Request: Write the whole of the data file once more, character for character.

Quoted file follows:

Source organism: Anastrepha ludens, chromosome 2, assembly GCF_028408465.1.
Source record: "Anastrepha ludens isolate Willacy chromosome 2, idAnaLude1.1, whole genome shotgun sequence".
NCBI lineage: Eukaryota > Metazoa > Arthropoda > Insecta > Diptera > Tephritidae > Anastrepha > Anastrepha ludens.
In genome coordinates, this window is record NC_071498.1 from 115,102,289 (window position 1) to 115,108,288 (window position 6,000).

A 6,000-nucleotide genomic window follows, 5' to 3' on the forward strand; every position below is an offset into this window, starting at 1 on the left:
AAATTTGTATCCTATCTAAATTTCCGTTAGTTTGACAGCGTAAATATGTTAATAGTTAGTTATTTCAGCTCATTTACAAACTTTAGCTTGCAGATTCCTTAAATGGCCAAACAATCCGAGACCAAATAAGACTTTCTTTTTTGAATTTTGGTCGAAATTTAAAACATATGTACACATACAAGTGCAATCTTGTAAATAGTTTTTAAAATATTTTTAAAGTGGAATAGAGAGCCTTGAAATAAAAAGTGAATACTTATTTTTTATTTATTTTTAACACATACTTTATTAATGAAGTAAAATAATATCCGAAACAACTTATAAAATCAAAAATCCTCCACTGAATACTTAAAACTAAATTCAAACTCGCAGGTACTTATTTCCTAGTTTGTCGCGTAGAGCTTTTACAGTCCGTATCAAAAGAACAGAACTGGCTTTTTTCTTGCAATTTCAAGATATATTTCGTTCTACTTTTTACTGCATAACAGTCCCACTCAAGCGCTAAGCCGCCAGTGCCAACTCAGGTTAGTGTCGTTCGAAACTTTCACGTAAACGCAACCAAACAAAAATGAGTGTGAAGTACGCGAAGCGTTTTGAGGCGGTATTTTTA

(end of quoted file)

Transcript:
Source organism: Anastrepha ludens, chromosome 2, assembly GCF_028408465.1.
Source record: "Anastrepha ludens isolate Willacy chromosome 2, idAnaLude1.1, whole genome shotgun sequence".
NCBI lineage: Eukaryota > Metazoa > Arthropoda > Insecta > Diptera > Tephritidae > Anastrepha > Anastrepha ludens.
In genome coordinates, this window is record NC_071498.1 from 115,102,289 (window position 1) to 115,108,288 (window position 6,000).

A 6,000-nucleotide genomic window follows, 5' to 3' on the forward strand; every position below is an offset into this window, starting at 1 on the left:
AAATTTGTATCCTATCTAAATTTCCGTTAGTTTGACAGCGTAAATATGTTAATAGTTAGTTATTTCAGCTCATTTACAAACTTTAGCTTGCAGATTCCTTAAATGGCCAAACAATCCGAGACCAAATAAGACTTTCTTTTTTGAATTTTGGTCGAAATTTAAAACATATGTACACATACAAGTGCAATCTTGTAAATAGTTTTTAAAATATTTTTAAAGTGGAATAGAGAGCCTTGAAATAAAAAGTGAATACTTATTTTTTATTTATTTTTAACACATACTTTATTAATGAAGTAAAATAATATCCGAAACAACTTATAAAATCAAAAATCCTCCACTGAATACTTAAAACTAAATTCAAACTCGCAGGTACTTATTTCCTAGTTTGTCGCGTAGAGCTTTTACAGTCCGTATCAAAAGAACAGAACTGGCTTTTTTCTTGCAATTTCAAGATATATTTCGTTCTACTTTTTACTGCATAACAGTCCCACTCAAGCGCTAAGCCGCCAGTGCCAACTCAGGTTAGTGTCGTTCGAAACTTTCACGTAAACGCAACCAAACAAAAATGAGTGTGAAGTACGCGAAGCGTTTTGAGGCGGTATTTTTA